Fairtrade fortnight is an International campaign which celebrates Fairtrade, on the last week of February and first week of March. Here at SUBU we celebrate Ethical Trade Fortnight during the same 2 weeks. In 2021, we celebrated from 22nd February until 7th March, however, we can all support ethical trade brands all the time.
We encourage students to think about purchasing ethical trade brands, to support workers overseas so that they can produce and sell their products in a fair way, to ensure they have a decent wage and standard of living, and to ensure that products are resourced in a careful and sustainable way, so that our environment does not become damaged or polluted.
Check out our Whats On Page here for a whole host of virtual events brought to you by Fairtrade from visiting craft workshops in Bethlehem to Bake Offs, to Bollywood & Banghra. Click here to find a Fairtrade event for you.
Keep an eye on our SUBU Social Media, facebook and instagram pages, for competitions throughout the fortnight, for your chance to win some Fairtrade goodies.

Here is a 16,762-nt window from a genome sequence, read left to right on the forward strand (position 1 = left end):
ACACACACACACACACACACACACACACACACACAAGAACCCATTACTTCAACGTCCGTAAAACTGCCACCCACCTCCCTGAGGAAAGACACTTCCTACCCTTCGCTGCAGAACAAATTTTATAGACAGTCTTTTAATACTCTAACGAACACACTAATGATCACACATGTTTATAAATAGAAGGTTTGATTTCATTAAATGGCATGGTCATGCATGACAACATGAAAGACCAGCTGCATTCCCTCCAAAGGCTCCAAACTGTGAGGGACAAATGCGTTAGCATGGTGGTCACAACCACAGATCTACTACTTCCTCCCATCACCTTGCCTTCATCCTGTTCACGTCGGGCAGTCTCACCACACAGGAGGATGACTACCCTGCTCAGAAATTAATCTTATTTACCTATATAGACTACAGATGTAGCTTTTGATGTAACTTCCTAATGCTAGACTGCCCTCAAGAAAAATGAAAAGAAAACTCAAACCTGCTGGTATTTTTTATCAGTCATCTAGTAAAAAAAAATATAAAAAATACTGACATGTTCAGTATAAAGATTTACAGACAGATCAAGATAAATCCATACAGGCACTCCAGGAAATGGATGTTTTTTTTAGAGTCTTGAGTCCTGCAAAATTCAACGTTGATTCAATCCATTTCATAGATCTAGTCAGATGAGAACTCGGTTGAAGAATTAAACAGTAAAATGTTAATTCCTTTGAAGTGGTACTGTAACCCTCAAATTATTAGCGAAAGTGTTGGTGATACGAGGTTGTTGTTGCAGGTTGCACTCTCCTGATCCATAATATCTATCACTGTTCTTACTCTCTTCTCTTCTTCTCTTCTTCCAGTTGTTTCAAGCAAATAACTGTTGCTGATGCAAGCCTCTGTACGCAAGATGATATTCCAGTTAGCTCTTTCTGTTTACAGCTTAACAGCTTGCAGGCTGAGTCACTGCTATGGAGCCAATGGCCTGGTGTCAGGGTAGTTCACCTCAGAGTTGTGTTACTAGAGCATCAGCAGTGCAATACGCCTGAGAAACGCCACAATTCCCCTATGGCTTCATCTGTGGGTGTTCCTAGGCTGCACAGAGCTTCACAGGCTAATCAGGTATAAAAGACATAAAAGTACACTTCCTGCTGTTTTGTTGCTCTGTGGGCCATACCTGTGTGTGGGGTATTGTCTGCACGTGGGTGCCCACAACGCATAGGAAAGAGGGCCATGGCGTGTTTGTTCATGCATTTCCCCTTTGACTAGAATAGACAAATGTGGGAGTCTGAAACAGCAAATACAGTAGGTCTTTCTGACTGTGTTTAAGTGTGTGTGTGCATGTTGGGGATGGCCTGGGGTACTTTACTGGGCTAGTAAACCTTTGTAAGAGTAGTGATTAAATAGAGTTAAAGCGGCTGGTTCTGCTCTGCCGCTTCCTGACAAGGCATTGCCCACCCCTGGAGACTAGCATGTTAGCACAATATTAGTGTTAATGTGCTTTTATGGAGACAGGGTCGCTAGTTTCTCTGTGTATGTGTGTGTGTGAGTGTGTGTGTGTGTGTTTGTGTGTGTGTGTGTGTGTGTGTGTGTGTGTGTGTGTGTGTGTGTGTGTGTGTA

You can win Fairtrade Vegan Chocolate from Pico of Switzerland, or Lavendar Dark Chocolate, or Mandarin and Ginger Dark Chocolate from Seed and Bean, or a lovely box of Fairtrade Malteasers, or a lovely Ethical trade hamper with So Organic Chenin Blanc wine, Percol Americano Instant Coffee, Sainsburys Instant Hot Chocolate, Good Earth Cloud Mist Green Tea, Love Beauty and Planet Coconut Shampoo Bar, Boutique Cotton Buds, and Malteasers.
You can find out more about ethical trade brands below - simply click on the icons.
At Bournemouth University, we recognise the importance of Fairtrade items and we stock various items which are Fairtrade at university and students union outlets.
What is Fairtrade?
Fairtrade is about better prices, decent working conditions, local sustainability, and fair terms of trade for farmers and workers in the developing world. By requiring companies to pay sustainable prices which must never fall lower than the market price, Fairtrade addresses the injustices of conventional trade, which traditionally discriminates against the poorest, weakest producers. It enables them to improve their position and have more control over their lives.